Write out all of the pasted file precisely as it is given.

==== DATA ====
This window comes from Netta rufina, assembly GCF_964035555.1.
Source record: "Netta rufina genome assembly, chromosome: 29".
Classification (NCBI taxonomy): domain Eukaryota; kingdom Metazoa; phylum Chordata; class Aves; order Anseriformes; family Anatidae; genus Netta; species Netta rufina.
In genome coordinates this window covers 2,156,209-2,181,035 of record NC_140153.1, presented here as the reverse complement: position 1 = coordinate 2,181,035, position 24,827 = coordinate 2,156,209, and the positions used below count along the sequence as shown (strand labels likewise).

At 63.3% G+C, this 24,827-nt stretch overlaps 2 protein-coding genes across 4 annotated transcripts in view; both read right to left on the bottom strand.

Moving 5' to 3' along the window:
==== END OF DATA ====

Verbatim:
This window comes from Netta rufina, assembly GCF_964035555.1.
Source record: "Netta rufina genome assembly, chromosome: 29".
Classification (NCBI taxonomy): domain Eukaryota; kingdom Metazoa; phylum Chordata; class Aves; order Anseriformes; family Anatidae; genus Netta; species Netta rufina.
In genome coordinates this window covers 2,156,209-2,181,035 of record NC_140153.1, presented here as the reverse complement: position 1 = coordinate 2,181,035, position 24,827 = coordinate 2,156,209, and the positions used below count along the sequence as shown (strand labels likewise).

At 63.3% G+C, this 24,827-nt stretch overlaps 2 protein-coding genes across 4 annotated transcripts in view; both read right to left on the bottom strand.

Moving 5' to 3' along the window: